Chippy play sets tone in women's final
BURLINGTON, Vt. -- The old joke goes that there once was a fight, and a hockey game broke out.
Some might laugh and then correlate the punch line to the rough-and-tumble NHL. But the reality is Saturday's IIHF Women's World Championship game between the United States and Canada delivered every sort of hack, whack and shove of physical play, just short of a full-on fight.
This was a showdown of the dark-alley variety, a reflection of how much dislike, skill and size these teams possess.
Canada won 5-4 in overtime in front of a sold-out crowd of 4,007 at Gutterson Fieldhouse on the University of Vermont's campus. This was the first time since 2007 that Canada won worlds, breaking Team USA's streak of three straight titles.
The Canadians skated away exhilarated with the dramatic win, while the Americans looked disgusted with their silver medals. It was a seesaw game, with the Americans coming back after trailing 3-1 in the second period. Canada tied the game with less than 90 seconds remaining in regulation and then quickly sealed the victory in overtime.
Both teams weren't particularly surprised the game was such a grinding, physical and sometimes dirty affair. Canadian coach Dan Church said he wanted his team to play with "skill and sandpaper," and both were on display.
Team Canada, which was blown out 9-2 by the U.S. in the opening game of the tournament, admitted its strategy was to play aggressively to slow the Americans down and break up plays.
"We were really sick of silver, you know," said Canadian forward Caroline Ouellette, who had two goals, including the game winner at 1:50 in overtime. "We tried to put a lot of pressure on them and really be physical. [We're] a tough team to play against, and you will feel you have less time because Team Canada is coming after you."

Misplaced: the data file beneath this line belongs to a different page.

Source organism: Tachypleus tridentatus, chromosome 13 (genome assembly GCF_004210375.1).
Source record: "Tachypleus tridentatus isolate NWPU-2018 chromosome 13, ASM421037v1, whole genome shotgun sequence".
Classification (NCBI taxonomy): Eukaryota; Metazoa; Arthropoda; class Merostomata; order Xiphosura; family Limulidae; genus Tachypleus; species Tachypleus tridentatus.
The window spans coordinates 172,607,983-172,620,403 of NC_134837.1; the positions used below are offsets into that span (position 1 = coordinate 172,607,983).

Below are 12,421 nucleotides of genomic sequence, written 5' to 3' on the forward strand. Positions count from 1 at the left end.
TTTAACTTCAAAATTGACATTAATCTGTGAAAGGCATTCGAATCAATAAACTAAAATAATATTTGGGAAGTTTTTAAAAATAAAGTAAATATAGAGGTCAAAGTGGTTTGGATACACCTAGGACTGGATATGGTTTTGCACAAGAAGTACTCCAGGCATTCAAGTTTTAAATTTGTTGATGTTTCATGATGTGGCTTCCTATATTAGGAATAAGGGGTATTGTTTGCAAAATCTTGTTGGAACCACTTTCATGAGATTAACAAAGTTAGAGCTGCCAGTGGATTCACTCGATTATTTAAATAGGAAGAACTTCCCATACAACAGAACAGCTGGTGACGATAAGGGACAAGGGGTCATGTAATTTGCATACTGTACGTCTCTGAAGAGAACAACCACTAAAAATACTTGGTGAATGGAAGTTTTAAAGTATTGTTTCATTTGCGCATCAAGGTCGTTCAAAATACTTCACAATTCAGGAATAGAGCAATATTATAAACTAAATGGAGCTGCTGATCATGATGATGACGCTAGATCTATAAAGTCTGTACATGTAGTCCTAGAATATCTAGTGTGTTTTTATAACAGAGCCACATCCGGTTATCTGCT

Aggression tends to manifest into chippy play because there is no fighting in international hockey and checking isn't allowed in the women's game. And the evidence was everywhere: Both goalies were poked at and run into; hard collisions happened at mid-ice, sending bodies flying; and elbows and shoves usually went both ways after the whistle.
Ouellette wasn't happy Canada gave up three power-play goals and took 11 penalties, including three for roughing. The Americans had seven penalties, two for roughing.
"It's physical when we play the U.S, and they like to play that way, too," Ouellette said. "It's tough in women's hockey because you never know what's going to fly and what's going to be called. Sometimes we weren't sure if things would get called. ... We were undisciplined, and they got three power-play goals. Five-on-five, I'd like to think we were the better team tonight."
These two teams are very familiar with each other -- they've met in the past 14 World Championship title games and three of the past four Olympic gold-medal rounds. They've grown up playing each other as kids, and many ended up as teammates or opponents on NCAA teams. The familiarity breeds some edginess, sometimes boiling over into contempt on the ice.
U.S. forward Kelli Stack expected the game to be tough but admitted it got more aggressive than she anticipated.
"It was really rough out there, but to me, this is always how it goes with our games," Stack said. "We're all getting stronger, faster, and it's hockey, so I think that's going to happen. But definitely, for us, our games against Canada will always be the most physical. You give as good as you get out there. You never, ever have your head down at mid-ice because you can get creamed. You watch yourself in the corners, because stuff happens there, too. We're not going to back down, and neither will they."
U.S. defenseman Kacey Bellamy and Canadian forward Jennifer Wakefield are friends off the ice, but during Saturday's final, they got into a heated pushing and shoving exchange, coming close to blows after the whistle. The referees separated them and gave both matching minors for roughing in the second period.
"I think there is such a great rivalry there, there's intensity, there is competition, that's the nature of the game," Team Canada captain and veteran forward Hayley Wickenheiser said. "It's emotional out there. There was nothing overly dirty about the plays, just a lot of hard-fought hockey in front of the net. Sometimes, you might give a little extra love to say, 'Hey, next time you try to get to our goalie, you're going to think twice.'
"They did it; we did it, too. I think it's a credit to our girls that we needed to play with that edge, and we did. We wanted to take control."